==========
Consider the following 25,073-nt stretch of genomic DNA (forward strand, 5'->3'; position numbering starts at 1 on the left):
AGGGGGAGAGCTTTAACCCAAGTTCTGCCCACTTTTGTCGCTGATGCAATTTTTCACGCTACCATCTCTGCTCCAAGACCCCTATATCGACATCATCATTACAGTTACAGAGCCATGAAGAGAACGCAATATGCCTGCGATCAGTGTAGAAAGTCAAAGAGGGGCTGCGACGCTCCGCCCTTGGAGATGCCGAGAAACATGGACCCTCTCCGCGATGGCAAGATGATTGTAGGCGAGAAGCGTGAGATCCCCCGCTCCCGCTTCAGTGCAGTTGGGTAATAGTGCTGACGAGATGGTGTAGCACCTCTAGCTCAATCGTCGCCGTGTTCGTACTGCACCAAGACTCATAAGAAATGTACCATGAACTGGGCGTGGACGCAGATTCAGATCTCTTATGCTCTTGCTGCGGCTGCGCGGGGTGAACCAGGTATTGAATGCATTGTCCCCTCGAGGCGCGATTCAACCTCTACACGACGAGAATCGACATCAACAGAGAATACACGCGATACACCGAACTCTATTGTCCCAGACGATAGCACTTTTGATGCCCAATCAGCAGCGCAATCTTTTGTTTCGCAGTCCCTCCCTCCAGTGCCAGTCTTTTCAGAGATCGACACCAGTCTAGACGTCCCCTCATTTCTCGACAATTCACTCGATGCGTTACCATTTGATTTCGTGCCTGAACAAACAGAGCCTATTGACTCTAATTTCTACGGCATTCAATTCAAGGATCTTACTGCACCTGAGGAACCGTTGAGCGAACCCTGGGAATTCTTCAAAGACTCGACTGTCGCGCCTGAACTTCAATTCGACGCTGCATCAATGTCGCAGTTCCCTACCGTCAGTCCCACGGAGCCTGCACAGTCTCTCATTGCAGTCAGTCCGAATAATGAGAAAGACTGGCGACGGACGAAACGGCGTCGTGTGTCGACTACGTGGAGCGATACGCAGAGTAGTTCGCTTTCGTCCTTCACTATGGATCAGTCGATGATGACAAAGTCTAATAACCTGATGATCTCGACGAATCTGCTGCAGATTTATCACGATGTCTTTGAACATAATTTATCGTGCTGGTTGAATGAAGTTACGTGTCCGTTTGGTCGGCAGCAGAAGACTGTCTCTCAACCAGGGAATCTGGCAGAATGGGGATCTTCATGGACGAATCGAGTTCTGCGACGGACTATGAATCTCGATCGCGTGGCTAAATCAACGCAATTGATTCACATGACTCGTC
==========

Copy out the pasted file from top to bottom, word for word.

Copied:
Consider the following 25,073-nt stretch of genomic DNA (forward strand, 5'->3'; position numbering starts at 1 on the left):
AGGGGGAGAGCTTTAACCCAAGTTCTGCCCACTTTTGTCGCTGATGCAATTTTTCACGCTACCATCTCTGCTCCAAGACCCCTATATCGACATCATCATTACAGTTACAGAGCCATGAAGAGAACGCAATATGCCTGCGATCAGTGTAGAAAGTCAAAGAGGGGCTGCGACGCTCCGCCCTTGGAGATGCCGAGAAACATGGACCCTCTCCGCGATGGCAAGATGATTGTAGGCGAGAAGCGTGAGATCCCCCGCTCCCGCTTCAGTGCAGTTGGGTAATAGTGCTGACGAGATGGTGTAGCACCTCTAGCTCAATCGTCGCCGTGTTCGTACTGCACCAAGACTCATAAGAAATGTACCATGAACTGGGCGTGGACGCAGATTCAGATCTCTTATGCTCTTGCTGCGGCTGCGCGGGGTGAACCAGGTATTGAATGCATTGTCCCCTCGAGGCGCGATTCAACCTCTACACGACGAGAATCGACATCAACAGAGAATACACGCGATACACCGAACTCTATTGTCCCAGACGATAGCACTTTTGATGCCCAATCAGCAGCGCAATCTTTTGTTTCGCAGTCCCTCCCTCCAGTGCCAGTCTTTTCAGAGATCGACACCAGTCTAGACGTCCCCTCATTTCTCGACAATTCACTCGATGCGTTACCATTTGATTTCGTGCCTGAACAAACAGAGCCTATTGACTCTAATTTCTACGGCATTCAATTCAAGGATCTTACTGCACCTGAGGAACCGTTGAGCGAACCCTGGGAATTCTTCAAAGACTCGACTGTCGCGCCTGAACTTCAATTCGACGCTGCATCAATGTCGCAGTTCCCTACCGTCAGTCCCACGGAGCCTGCACAGTCTCTCATTGCAGTCAGTCCGAATAATGAGAAAGACTGGCGACGGACGAAACGGCGTCGTGTGTCGACTACGTGGAGCGATACGCAGAGTAGTTCGCTTTCGTCCTTCACTATGGATCAGTCGATGATGACAAAGTCTAATAACCTGATGATCTCGACGAATCTGCTGCAGATTTATCACGATGTCTTTGAACATAATTTATCGTGCTGGTTGAATGAAGTTACGTGTCCGTTTGGTCGGCAGCAGAAGACTGTCTCTCAACCAGGGAATCTGGCAGAATGGGGATCTTCATGGACGAATCGAGTTCTGCGACGGACTATGAATCTCGATCGCGTGGCTAAATCAACGCAATTGATTCACATGACTCGTC